Lotus Elan

Brise Starter Motor... Wiring detail

PostPost by: mark030358 » Mon May 23, 2011 7:19 pm

Hi,
I wired my new Brise starter in by retaining the origional bulkhead solenoid. Basically the main starter feed cable to the starter was connected to the solenoid contact at the starter.

Is this the right way to go as perhaps back Emf generated will briefly keep the coil energized after starting.

cheers

Mark
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PostPost by: john.p.clegg » Mon May 23, 2011 7:48 pm

Mark

Is it actually happening to you or are you worrying over nothing (yet),surely the bulkhead solenoid would do just the same job as the inbuilt solenoid......back emfs can't be generated in an open circuit...?

John :wink:
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PostPost by: mark030358 » Mon May 23, 2011 11:54 pm

Back emf is generated by a collapsing magnetic field and is approx the same as the supply voltage. So as my solenoid coil is linked to the starter (basically in parallel), as the magnetic field collapses an emf is induced can this hold in the solenoid???


ie

When the armature of a d.c. motor rotates under the influence of the driving torque, the armature conductors move through the magnetic field and hence e.m.f. is induced in them as in a generator The induced e.m.f. acts in opposite direction to the applied voltage V(Lenz?s law) and in known as back or counter e.m.f. Eb. The back e.m.f. Eb (= P ? ZN/60 A) is always less than the applied voltage V, although this difference is small when the motor is running under normal conditions.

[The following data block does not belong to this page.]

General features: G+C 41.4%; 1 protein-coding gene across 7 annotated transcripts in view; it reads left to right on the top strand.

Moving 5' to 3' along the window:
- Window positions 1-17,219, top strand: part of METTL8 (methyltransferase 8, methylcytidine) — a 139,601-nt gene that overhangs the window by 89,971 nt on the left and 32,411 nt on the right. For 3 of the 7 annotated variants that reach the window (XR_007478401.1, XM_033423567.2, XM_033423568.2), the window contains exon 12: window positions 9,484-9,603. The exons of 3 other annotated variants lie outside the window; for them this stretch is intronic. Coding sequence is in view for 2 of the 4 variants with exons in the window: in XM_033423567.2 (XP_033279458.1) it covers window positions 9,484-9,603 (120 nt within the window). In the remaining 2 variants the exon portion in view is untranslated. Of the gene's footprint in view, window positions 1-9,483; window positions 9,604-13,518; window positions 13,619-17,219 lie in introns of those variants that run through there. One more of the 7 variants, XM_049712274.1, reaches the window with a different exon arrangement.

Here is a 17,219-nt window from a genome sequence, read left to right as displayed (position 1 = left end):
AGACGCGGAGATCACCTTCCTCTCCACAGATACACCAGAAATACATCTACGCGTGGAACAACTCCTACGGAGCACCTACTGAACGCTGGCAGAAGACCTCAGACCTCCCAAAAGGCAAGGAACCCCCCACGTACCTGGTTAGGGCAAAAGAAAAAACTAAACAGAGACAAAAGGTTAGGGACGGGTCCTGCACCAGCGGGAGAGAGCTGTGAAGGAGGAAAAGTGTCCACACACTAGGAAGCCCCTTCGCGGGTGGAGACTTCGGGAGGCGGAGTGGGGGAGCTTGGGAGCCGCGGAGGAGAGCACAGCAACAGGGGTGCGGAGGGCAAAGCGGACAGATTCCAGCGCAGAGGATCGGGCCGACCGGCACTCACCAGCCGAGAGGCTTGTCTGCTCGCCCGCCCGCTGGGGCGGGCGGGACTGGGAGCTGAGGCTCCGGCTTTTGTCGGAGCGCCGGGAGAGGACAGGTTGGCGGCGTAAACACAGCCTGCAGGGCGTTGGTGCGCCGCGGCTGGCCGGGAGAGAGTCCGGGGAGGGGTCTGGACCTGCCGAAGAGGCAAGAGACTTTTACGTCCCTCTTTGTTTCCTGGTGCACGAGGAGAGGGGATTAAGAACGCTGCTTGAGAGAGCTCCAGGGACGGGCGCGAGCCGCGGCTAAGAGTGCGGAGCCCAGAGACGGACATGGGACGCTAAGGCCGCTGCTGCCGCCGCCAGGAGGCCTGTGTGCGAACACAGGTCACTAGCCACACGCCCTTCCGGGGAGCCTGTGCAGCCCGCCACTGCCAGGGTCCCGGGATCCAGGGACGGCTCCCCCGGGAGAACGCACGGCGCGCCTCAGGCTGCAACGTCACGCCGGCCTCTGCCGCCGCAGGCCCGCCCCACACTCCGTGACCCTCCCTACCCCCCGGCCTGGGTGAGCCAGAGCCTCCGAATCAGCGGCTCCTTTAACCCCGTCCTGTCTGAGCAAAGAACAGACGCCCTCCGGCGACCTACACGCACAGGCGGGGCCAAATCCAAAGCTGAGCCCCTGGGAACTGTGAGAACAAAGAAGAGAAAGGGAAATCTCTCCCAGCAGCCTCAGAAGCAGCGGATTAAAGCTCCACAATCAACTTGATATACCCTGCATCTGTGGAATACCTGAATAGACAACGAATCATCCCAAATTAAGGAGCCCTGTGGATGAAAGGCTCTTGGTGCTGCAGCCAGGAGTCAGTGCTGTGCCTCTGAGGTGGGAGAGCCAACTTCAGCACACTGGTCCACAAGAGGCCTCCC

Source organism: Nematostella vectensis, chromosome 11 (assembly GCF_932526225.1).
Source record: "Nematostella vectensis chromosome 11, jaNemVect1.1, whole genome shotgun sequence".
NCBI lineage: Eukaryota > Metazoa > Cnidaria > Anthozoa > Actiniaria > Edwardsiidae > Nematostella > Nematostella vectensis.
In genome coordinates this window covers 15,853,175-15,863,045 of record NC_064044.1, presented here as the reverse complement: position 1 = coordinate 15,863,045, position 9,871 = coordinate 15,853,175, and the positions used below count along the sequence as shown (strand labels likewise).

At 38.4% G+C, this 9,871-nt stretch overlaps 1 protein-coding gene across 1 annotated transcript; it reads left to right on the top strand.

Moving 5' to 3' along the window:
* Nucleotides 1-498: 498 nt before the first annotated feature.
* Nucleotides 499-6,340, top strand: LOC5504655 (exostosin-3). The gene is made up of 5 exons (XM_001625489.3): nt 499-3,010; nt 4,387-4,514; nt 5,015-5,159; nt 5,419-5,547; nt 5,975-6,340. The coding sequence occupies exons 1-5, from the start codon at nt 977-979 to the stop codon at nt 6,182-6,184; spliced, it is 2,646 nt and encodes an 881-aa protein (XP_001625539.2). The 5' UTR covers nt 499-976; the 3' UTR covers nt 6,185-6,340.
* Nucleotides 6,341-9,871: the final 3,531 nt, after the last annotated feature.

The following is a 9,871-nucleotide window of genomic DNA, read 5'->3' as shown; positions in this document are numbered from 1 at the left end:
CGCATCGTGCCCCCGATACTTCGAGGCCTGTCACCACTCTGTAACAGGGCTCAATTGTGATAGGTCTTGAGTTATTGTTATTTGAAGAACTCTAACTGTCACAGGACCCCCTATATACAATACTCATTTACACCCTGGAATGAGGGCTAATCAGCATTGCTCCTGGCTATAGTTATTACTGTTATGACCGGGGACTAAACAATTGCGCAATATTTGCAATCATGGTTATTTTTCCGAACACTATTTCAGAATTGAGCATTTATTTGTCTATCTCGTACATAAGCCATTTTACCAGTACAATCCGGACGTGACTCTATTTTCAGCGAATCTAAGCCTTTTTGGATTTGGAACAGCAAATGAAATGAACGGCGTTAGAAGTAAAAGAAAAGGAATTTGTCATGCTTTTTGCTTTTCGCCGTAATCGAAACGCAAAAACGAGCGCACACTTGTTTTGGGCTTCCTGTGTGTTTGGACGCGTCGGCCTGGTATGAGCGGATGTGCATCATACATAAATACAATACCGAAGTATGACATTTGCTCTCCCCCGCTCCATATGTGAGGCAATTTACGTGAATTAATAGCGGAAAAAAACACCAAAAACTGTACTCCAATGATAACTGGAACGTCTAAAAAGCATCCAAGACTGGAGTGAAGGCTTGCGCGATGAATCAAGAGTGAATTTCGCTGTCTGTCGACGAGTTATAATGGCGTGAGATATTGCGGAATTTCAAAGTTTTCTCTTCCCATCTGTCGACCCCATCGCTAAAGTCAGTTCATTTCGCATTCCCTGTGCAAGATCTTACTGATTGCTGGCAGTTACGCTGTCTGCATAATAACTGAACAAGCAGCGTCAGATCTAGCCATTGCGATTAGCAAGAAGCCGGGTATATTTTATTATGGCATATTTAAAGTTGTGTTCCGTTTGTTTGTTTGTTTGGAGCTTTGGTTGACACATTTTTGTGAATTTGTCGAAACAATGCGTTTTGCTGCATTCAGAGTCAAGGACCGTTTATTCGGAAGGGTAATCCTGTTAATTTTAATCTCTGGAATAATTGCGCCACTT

Consider a shunt wound motor shown in Fig. (4.2). When d.c. voltage V is applied across the motor terminals, the field magnets are excited and armature conductors are supplied with current. Therefore, driving torque acts on the armature which begins to rotate. As the armature rotates, back e.m.f. Eb is induced which opposes the applied voltage V. The applied voltage V has to force current through the armature against the back e.m.f. Eb . The electric work done in overcoming and causing the current to flow against Eb is converted into mechanical energy developed in the armature. It follows, therefore, that energy conversion in a d.c. motor is only possible due to the production of back e.m.f. Eb.

Net voltage across armature circuit = V ? Eb

If Ra is the armature circuit resistance, then, Ia = (V ? Eb)/ Ra

Since V and Ra are usually fixed, the value of Eb will determine the current drawn by the motor. If the speed of the motor is high, then back e.m.f. Eb (= P ? ZN/60 A) is large and hence the motor will draw less armature current and viceversa.



Significance of Back E.M.F.

The presence of back e.m.f. makes the d.c. motor a self-regulating machine i.e., it makes the motor to draw as much armature current as is just sufficient to develop the torque required by the load.

Armature current,Ia = (V ? Eb)/ Ra

(i) When the motor is running on no load, small torque is required to overcome the friction and windage losses. Therefore, the armature current Ia is small and the back e.m.f. is nearly equal to the applied voltage.